Table of Contents
ISRN Dentistry
Volume 2013 (2013), Article ID 352621, 7 pages
http://dx.doi.org/10.1155/2013/352621
Clinical Study

Assessment of Gingival Health Status among 5- and 12-Year-Old Children in Yemen: A Cross-Sectional Study

1Department of Orthodontic and Pediatric Dentistry, College of Dentistry, Sana'a University, Sana'a, Yemen
2Department of Conservative, Khartoum University, Khartoum, Sudan
3Department of Community Medicine, College of Medicine, Sana'a University, Sana'a, Yemen
4Department of Periodontology, Faculty of Dentistry, University of Jazan, Saudi Arabia

Received 14 May 2013; Accepted 11 June 2013

Academic Editors: F. Cairo, E. T. Giampaolo, and G. H. Sperber

Copyright © 2013 Khaled A. Al-Haddad et al. This is an open access article distributed under the Creative Commons Attribution License, which permits unrestricted use, distribution, and reproduction in any medium, provided the original work is properly cited.

Abstract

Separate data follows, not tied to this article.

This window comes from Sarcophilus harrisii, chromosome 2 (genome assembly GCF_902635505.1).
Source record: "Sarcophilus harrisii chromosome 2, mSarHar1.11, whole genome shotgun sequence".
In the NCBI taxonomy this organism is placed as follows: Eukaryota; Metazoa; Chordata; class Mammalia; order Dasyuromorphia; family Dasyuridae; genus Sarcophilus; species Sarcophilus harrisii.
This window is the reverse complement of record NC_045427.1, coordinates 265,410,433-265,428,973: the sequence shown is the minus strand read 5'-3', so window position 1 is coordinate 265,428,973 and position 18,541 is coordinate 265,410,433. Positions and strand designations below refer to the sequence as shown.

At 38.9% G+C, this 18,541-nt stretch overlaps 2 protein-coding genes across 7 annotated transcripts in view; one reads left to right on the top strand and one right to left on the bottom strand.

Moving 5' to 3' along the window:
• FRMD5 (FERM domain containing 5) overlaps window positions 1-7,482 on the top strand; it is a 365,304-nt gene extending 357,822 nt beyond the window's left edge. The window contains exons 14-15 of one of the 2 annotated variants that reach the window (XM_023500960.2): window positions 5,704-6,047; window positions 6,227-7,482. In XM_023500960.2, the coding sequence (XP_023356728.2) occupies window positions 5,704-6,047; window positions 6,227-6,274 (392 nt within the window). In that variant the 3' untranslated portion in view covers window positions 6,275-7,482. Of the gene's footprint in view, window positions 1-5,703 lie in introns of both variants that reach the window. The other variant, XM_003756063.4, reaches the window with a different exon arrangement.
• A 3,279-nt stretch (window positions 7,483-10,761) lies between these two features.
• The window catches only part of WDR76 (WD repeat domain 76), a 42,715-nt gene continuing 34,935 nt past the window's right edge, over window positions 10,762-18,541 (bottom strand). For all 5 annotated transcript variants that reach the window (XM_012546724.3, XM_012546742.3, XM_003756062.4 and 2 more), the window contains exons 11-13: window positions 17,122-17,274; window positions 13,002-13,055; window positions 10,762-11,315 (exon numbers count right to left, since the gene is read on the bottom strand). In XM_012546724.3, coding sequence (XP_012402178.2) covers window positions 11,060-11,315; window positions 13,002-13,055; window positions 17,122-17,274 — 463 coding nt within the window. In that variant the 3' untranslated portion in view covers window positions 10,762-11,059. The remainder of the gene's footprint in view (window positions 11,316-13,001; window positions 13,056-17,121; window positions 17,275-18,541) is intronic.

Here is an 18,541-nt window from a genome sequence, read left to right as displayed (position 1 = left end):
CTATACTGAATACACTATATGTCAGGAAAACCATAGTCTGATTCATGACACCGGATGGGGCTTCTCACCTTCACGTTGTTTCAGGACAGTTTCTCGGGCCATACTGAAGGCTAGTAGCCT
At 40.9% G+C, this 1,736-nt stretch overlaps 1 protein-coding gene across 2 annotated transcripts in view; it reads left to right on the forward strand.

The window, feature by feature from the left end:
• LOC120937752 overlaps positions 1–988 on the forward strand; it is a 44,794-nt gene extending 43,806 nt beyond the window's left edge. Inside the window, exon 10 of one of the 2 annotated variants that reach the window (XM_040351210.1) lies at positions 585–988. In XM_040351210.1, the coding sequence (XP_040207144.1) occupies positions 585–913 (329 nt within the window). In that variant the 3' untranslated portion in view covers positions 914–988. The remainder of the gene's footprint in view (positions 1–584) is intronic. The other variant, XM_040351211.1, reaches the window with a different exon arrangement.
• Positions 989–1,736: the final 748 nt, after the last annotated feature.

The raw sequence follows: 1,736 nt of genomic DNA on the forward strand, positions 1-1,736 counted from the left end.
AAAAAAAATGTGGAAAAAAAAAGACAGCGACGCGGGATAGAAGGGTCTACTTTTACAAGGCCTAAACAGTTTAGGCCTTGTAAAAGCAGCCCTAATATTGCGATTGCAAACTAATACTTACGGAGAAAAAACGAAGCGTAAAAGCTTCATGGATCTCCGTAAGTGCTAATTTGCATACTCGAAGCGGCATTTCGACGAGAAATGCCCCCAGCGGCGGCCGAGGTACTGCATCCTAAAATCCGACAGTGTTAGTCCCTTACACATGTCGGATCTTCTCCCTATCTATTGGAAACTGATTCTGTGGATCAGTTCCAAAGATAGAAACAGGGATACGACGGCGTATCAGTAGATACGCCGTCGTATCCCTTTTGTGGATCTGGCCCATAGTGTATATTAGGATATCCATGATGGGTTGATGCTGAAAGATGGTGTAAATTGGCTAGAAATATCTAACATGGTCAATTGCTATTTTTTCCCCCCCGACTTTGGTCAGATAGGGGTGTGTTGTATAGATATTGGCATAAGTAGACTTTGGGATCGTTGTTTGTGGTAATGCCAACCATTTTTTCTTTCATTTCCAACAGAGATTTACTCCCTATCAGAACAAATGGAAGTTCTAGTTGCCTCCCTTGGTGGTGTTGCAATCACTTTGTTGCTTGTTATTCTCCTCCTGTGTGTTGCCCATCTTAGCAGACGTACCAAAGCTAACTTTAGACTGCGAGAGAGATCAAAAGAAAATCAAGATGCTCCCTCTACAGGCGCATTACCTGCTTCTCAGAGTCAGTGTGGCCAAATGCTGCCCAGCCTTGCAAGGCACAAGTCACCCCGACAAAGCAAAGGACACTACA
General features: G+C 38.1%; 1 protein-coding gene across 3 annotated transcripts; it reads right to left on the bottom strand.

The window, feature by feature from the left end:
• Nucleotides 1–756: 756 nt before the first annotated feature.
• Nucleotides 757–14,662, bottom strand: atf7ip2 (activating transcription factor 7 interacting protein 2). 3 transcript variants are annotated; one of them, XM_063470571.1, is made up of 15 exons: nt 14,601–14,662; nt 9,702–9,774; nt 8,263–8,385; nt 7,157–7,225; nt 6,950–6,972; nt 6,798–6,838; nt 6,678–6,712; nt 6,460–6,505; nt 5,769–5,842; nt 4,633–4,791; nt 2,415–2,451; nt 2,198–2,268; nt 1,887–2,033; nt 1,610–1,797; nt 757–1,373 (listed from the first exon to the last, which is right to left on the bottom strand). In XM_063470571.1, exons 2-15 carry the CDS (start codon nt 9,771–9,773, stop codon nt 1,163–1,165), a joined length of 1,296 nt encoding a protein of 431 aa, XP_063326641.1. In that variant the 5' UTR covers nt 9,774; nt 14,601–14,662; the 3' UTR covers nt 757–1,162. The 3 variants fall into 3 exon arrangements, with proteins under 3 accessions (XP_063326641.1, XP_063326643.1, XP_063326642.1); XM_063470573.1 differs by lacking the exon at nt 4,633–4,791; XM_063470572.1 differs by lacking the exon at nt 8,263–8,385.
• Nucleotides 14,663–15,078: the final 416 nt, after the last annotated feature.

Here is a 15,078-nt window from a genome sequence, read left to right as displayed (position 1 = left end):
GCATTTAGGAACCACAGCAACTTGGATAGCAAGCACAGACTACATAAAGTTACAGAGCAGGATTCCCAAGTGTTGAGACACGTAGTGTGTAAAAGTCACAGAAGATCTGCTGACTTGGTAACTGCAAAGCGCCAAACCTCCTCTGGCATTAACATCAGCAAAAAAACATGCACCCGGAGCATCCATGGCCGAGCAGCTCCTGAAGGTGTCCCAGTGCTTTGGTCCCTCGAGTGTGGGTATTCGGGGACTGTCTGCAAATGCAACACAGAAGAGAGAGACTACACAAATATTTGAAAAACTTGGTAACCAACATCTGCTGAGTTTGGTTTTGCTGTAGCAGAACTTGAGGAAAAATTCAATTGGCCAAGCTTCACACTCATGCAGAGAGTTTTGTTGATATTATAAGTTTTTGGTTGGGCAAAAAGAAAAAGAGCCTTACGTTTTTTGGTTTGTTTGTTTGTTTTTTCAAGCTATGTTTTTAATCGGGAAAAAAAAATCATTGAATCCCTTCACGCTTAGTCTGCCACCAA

Purpose. There are limited data about the gingival health status in Yemeni children. The aim, therefore, was to assess oral hygiene status and prevalence and severity of gingivitis among Yemeni preschool and school children. Materials and Methods. A total of 5396 children were included from 5 representative Yemeni governorates: Sana'a, Hajjah, Hodeida, Hadramaut, and Taiz. Five-year olds (1292) were recruited from private kindergartens while 12-year olds (4104) were selected from public primary schools. Gingival health status was assessed using the plaque index (PI), calculus index (CAI), and gingival index (GI) on the 6 Ramfjord teeth. The latter index was used to categorize gingivitis severity at the subject level. Data were analyzed using simple hypothesis testing, as well as ordinal regression. Results. The 12-year old children had significantly much higher mean PI, CAI, and GI ( ) with 78.6% presenting with gingivitis and 47.8% with moderate gingivitis. In contrast, the figures were 27.2% and 3.1% in the younger group ( ). There were significant variations according to gender, area of residence, and governorate. Regression analysis revealed that mean PI ( ), mean CAI ( ), male gender ( ), living in rural areas ( ), and being from Hajjah or Sana’a were independent risk factors of gingivitis severity in the older group. For the 5-year olds, the determinants were mean PI ( ), male gender ( ), and living in Sana'a or Taiz. Conclusions. Bad oral hygiene and moderate gingivitis are highly prevalent among Yemeni preschool and school children. Geographical location appeared as important independent risk factors of gingival inflammation.